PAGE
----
In my recent live presentation/session for PLENK2010 I was trying to argue that if we want to get any further with the notion of Personal Learning Environments (PLE), we need to stop staring exclusively at the current (and transient) level of technological (Web) development. Instead, we need to analyse the “personal learning” side more seriously.
One possible perspective to take here is a (socio-)historical one. What types of learning have emerged over time and coupled to what (media-)historical developments? Personally, I find it rather useless to talk about environments for personal learning (or Personal Learning Environments) without an exploration of the types of learning (or the types of learning activity) these, so called, environments are supposed to constitute, support, or facilitate (you name it).
In their recent book chapter “Lernkultur oder Lernkulturen – was ist neu an der ,Kultur des Lernens’?” Erdmann & Rückriem (2010) discuss, among other things, the emergence of new types of learning (Lernformen). In this context they provide a short and simplified overview of three central (media)-historical types of learning that they distinguish:
Contextualised, experience-based learning
(kontextualisierts erfahrungsbasiertes Lernen)
“Learning” is coupled to the body and (mostly local) social practice. Think: observation, co-ordinated action, apprenticeship, and so forth.
De-contextualised, knowledge-based taught-learning
(dekontextualisiertes wissensbasiertes Lehr-Lernen)
Book- & text-culture allow for the emergence of a new media-historical from of “knowledge”. The book (text) becomes the new leading medium. In this context “learning” emerges as “activity” (Lerntätigkeit). De-contextualised, systematic taucht-learning becomes the dominant format and gets institutionalised in “school”. Contextualised, experience-based learning is gradually de-valued in society and taught-learning is treated as “learning” par excellence.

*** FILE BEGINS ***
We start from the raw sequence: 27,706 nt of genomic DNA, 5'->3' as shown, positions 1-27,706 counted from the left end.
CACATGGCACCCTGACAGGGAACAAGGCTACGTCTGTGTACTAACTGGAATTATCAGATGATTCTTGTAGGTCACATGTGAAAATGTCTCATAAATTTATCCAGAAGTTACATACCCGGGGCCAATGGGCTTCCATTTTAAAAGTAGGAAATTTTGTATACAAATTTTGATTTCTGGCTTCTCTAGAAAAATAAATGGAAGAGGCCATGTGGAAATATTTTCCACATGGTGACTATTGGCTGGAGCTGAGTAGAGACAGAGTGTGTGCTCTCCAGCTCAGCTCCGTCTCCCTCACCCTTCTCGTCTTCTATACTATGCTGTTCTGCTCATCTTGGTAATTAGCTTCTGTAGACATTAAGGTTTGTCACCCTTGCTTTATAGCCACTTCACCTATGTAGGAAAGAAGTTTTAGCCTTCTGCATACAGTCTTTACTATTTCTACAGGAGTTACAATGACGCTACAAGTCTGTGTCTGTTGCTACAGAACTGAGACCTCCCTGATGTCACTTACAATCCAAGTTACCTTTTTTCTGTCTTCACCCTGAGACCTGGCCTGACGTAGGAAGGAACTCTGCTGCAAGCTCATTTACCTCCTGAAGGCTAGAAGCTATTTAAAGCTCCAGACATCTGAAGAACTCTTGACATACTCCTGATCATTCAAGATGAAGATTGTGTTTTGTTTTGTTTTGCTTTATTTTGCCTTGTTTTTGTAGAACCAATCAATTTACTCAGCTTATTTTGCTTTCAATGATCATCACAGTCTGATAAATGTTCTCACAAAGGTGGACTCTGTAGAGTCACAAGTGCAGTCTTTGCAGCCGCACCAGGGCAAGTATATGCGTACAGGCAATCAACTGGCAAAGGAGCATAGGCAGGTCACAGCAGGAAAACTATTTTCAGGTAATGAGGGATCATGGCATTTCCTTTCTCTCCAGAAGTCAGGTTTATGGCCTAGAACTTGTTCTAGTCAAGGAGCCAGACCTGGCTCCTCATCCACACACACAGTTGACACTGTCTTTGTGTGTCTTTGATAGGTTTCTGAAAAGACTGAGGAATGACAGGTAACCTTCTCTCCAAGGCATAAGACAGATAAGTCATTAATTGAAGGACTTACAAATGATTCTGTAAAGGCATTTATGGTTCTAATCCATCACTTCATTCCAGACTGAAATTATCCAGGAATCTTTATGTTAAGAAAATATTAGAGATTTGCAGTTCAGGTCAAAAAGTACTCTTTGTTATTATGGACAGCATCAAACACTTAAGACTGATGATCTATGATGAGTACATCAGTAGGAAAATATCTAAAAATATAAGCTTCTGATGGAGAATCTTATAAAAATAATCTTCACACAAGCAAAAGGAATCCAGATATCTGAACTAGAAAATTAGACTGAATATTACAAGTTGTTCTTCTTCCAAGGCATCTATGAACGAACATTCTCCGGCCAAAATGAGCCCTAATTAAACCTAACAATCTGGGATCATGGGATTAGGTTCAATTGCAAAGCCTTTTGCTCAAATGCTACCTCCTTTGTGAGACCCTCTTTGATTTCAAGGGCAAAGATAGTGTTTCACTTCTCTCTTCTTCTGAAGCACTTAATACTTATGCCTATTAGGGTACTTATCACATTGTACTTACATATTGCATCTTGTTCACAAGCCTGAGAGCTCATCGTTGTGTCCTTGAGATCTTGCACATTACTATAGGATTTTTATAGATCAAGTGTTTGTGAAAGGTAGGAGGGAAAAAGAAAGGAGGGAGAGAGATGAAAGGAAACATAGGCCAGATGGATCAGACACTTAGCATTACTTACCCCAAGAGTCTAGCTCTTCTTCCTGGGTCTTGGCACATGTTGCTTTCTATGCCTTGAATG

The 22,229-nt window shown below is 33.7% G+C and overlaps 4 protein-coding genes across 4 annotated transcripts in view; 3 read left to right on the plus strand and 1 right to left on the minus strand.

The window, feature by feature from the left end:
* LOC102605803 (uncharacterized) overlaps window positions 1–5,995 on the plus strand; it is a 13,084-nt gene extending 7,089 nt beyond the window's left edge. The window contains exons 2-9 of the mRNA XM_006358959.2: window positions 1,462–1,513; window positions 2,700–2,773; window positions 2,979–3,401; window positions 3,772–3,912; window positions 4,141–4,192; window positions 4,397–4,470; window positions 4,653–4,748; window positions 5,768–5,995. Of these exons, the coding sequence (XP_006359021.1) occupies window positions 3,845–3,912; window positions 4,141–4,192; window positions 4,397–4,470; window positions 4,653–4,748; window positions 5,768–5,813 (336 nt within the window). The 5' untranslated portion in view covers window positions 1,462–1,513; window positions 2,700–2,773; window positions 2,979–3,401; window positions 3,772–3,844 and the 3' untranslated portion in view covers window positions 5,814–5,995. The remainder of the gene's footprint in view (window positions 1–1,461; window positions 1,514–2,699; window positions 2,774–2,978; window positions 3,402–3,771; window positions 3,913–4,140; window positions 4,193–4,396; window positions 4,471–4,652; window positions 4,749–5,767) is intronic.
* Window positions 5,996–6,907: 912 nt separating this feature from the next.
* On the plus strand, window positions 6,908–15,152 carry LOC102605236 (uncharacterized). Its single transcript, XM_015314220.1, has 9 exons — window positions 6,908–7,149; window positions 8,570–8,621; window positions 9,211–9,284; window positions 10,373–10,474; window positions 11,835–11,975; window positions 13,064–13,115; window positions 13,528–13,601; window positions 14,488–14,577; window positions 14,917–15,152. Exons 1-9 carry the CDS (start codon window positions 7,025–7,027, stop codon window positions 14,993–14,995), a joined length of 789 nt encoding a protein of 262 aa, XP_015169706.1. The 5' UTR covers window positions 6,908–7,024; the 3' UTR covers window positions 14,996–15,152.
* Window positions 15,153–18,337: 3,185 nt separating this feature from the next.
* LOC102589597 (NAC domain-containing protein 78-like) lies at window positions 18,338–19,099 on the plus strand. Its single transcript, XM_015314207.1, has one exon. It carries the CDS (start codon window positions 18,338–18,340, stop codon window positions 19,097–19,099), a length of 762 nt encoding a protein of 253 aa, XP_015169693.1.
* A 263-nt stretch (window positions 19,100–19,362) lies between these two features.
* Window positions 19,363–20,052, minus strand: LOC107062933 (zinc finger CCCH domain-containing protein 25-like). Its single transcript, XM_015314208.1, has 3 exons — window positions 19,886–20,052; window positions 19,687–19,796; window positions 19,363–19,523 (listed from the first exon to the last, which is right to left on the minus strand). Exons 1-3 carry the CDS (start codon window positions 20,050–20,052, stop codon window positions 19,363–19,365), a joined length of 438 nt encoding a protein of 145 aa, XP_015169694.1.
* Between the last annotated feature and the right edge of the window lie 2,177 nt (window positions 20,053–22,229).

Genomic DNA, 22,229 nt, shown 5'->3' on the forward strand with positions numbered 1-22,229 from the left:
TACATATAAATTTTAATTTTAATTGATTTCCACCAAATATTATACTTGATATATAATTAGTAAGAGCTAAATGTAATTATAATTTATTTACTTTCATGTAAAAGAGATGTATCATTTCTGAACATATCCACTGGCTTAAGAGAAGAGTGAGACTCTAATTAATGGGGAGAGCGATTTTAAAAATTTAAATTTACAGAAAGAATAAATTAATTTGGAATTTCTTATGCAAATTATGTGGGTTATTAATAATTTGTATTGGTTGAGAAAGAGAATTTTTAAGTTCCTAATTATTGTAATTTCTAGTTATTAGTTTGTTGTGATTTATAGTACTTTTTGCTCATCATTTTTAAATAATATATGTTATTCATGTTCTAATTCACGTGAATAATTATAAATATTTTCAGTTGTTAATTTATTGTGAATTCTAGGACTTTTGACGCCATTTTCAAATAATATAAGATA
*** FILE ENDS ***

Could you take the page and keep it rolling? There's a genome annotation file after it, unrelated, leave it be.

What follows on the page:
- Re-contextualised, sense-constituting, reflexive learning
(rekontextualisiertes sinnkonstituierendes reflexives Lernen)
what gets on centre-stage is the learning of sense-constituting. Erdmann & Rückriem acknowledge that the former (media-)historical types of learning were also “sense-based”, of course. However, sense was either coupled with the actual contextualised personal (and social) experience, or the de-contextualised (book-)knowledge. What the authors see emerging is the de-coupling of knowledge (generating?) system(s) and meaning (generating/constituting?) systems(s) in the information society. Learning how to constitute sense becomes thus an important individual and societal task. This new type of learning can be (should be?) characterised as net-worked (I spare me a more detailed description of the “networkedness” as it is understood by Erdmann & Rückriem).
Erdmann & Rückriem prosose that these historical types of learning have emerged and developed in a successive, irreversible manner. However, they co-exist largely unconnected (which is really to be expected in the early stage of the ongoing cultural transformation).
I am not trying to say that Erdmann & Rückriem (2010) are drawing the one and only meaningful distinctions here. Nevertheless, they point us in an increasingly important direction for analysis and discourse:
…if we want to theorise about “learning” what boundaries do we want to draw? … and why?
…do we want to model individuals, groups, networks, organisations, etc. as the agents (of learning)?
…if we choose to model “personal learning” … what types of learning (Lernform) do we want to (or should we) focus on in the light of the ongoing (digital) transformation?
…if there is really a new (media-historical) type of learning emerging, how would a “personal learning environment” for such type of learning have to look like?
… and so on…
Erdmann, J. W., & Rückriem, G. (2010). Lernkultur oder Lernkulturen – was ist neu an der ,Kultur des Lernens’? In G. Rückriem & H. Giest (Eds.), Tätitgkeitsteorie und (Wissens-)Gesellschaft (pp. 15-52). Berlin: Lehmans Media.